Andrew MacDonald on Conspiracy Theories, Engaging Online, and Wisdom: The Intersection of the Three and How to Respond Biblically

Image: Photo by Gilles Lambert on Unsplash

Andrew MacDonald is associate director of the Wheaton College Billy Graham Center Institute.

One of the things I love about living in a major city like Chicago is that if I miss the train into the city I don’t have to wait long for the next one. Unfortunately, the same is true of examples of bad behavior on social media. While social media offers amazing opportunities to connect and learn, it seems that every new day brings new stories of awfulness. Baptizing the quote often ascribed to Churchill: the greatest argument against humanity’s inherent goodness is five minutes scrolling through the average social media feed.

In recent months this tendency has only increased. Since Ed and I wrote an editorial for the Dallas Morning News on the importance of church leaders’ discipling their people on social media habits, multiple controversies have erupted. Most often these have revolved around conspiracy theories being promoted about the motivations and actions of the protests.

Given the enduring importance of conspiracy theories, I want to circle back to some of the criticism of the DNS article before focusing on few preliminary suggestions on how Christians can begin to think through healthy online habits.

The Problem of the Media

Several responses to my article in the Dallas Morning News pointed out that their suspicion of mainstream media outlets often arises from clear incidents of bias in their reporting. This is fair criticism.

The reality is that the state of reporting on religion—and particularly in reporting on evangelicalism—is quite poor. Major outlets get obvious facts wrong about simple beliefs that betrays both a lack of knowledge about the material they’re reporting on and a laziness to not search out the answer.

Google examples of where outlets have tried to define “Calvinism” and you’ll find answers that range from simplistic to malicious caricatures. It is not hard to pick up the phone and call a pastor or seminary professor for help, but this is somehow deemed not important.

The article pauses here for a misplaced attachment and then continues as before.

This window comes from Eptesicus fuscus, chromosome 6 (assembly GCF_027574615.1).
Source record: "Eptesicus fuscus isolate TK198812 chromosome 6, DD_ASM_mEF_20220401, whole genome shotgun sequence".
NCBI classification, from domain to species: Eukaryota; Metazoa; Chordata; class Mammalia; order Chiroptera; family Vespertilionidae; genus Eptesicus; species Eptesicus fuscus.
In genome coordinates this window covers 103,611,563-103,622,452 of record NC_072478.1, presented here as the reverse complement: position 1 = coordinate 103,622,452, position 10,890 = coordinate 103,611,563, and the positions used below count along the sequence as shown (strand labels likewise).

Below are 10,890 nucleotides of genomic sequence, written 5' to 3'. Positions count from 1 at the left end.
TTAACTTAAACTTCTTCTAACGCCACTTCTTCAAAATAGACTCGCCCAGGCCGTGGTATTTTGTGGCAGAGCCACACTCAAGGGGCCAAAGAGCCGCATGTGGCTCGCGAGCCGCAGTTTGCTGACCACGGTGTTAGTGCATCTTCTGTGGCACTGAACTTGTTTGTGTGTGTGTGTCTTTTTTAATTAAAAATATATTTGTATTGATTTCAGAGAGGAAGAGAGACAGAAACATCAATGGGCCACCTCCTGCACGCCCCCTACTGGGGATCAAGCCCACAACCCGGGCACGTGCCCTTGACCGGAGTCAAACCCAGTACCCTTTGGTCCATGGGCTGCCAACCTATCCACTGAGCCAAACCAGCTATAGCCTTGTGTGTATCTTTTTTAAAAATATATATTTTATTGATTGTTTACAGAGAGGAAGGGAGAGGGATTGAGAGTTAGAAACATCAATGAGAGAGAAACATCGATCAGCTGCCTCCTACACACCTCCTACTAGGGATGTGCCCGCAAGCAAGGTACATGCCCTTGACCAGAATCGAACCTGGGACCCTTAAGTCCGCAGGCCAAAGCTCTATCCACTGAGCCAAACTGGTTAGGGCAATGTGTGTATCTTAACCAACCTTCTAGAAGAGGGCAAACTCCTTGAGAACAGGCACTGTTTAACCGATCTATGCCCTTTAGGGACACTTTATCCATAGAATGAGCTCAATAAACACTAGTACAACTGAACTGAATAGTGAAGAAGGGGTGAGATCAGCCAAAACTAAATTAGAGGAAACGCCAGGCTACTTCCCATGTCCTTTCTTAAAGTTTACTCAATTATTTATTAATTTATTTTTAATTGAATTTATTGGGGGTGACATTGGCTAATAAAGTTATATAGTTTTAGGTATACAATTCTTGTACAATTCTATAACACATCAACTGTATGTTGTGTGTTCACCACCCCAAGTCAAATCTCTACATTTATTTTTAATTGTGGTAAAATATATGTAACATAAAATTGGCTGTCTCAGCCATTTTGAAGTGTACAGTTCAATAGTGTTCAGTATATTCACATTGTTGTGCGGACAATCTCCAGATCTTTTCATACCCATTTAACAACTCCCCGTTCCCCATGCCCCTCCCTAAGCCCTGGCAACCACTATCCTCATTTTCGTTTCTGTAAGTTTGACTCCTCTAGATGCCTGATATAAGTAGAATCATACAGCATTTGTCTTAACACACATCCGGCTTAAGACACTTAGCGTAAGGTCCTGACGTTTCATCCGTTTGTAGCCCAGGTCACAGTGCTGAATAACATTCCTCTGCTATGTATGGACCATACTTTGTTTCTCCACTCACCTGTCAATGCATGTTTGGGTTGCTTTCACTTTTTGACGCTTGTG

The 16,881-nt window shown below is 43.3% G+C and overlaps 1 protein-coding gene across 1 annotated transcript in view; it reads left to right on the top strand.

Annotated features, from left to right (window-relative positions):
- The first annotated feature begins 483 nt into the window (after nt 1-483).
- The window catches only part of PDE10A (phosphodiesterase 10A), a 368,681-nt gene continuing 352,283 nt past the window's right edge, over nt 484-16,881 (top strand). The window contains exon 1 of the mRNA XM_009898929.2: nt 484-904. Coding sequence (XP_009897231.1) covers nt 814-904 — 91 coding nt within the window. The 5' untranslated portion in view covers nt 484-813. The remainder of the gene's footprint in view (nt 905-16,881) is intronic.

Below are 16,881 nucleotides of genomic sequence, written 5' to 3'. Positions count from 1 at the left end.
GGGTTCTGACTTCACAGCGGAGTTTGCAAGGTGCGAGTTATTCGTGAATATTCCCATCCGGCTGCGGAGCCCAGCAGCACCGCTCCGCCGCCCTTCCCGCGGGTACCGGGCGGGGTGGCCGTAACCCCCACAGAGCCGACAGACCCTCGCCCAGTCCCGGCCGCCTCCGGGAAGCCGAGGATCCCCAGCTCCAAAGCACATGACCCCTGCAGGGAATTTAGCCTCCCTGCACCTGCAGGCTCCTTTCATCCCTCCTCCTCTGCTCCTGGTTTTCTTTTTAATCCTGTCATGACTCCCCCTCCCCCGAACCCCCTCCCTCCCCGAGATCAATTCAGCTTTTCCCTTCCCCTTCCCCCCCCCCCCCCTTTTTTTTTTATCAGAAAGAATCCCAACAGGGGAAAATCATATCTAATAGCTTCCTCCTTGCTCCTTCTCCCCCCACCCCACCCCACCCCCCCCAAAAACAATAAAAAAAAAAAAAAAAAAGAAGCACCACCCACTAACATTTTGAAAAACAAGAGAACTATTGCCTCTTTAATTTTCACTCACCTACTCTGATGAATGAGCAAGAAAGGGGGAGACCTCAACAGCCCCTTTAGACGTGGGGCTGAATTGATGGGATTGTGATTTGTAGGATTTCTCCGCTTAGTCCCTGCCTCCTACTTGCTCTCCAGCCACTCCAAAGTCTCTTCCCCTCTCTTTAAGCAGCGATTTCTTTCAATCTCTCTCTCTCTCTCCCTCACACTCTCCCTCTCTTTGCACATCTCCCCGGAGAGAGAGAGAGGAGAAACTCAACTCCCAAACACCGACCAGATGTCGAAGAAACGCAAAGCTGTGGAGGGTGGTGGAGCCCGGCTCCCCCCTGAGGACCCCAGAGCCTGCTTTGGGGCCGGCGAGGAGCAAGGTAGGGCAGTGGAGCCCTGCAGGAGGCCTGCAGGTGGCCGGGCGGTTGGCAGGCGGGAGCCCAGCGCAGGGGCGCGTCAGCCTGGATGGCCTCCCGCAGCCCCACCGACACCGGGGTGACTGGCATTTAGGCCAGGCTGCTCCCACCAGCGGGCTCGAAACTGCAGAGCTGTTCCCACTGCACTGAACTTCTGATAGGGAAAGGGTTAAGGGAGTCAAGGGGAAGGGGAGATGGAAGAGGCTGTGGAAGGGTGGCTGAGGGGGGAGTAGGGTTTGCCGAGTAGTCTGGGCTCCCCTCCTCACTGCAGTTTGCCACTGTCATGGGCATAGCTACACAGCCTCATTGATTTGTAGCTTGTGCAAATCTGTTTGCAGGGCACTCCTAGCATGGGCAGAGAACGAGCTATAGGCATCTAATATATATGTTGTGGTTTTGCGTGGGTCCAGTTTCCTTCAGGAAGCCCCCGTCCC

More distressingly, some outlets seem intent upon pointing to outliers as examples of evangelical behavior while ignoring the wide majority. This was evident in March when outlets focused on churches and pastors who defied shelter-at-home orders and tried to pawn miracle cures for the virus.

Literally thousands of pastors led the way on closing their churches and serving their communities, often at significant personal loss, but these were obscured.

Going Too Far

What becomes problematic is when critics of the mainstream media use these examples to push Christians to dismiss all journalism. This is often to the benefit of fringe, sometimes religiously-informed news outlets who feed a narrative that Christians are victims of a conspiracy and only they hold the truth.

Having acknowledged the failures in journalism, it is critical that Christians resist the temptation to reject mainstream reporting altogether. This is a critical mistake that leads us down the pathway to isolation whereby we invalidate any news article we find unfavorable.

Moreover, there are good journalists in major outlets, even religion journalists who strive to understand and report on evangelicalism in all fairness. At times, this leads them to our failures, but in other cases they want to detail the nuance and complexity within the movement. I might not always agree with them, but I respect their integrity and desire to report honestly.

This all-or-nothing mentality also suggests a poor understanding of Christian engagement. Our goal should be a maturity to engage the new reporting of our time with a critical eye rather than to shout bias upon seeing the outlet logo. We need to read critically across a wide range, accepting hard truths that are well supported rather than if they support our political or cultural narrative. We need to resist our temptations to echo chambers; a temptation that is common to many other subcultures across the globe.

Taking Steps

One of the frustrating takeaways from articles on social media is how they can often have great data or insights on to why and how our online platforms are useful and/or destructive but they can leave the reader at a dead end. After outlining the problem, they can often leave people with little insight into how to respond.

Even as they seem indispensable, social media platforms are new and healthy habits remain unclear. In this respect, I believe that the book of James offers a few preliminary insights in thinking through our online presence.

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Source: Christianity Today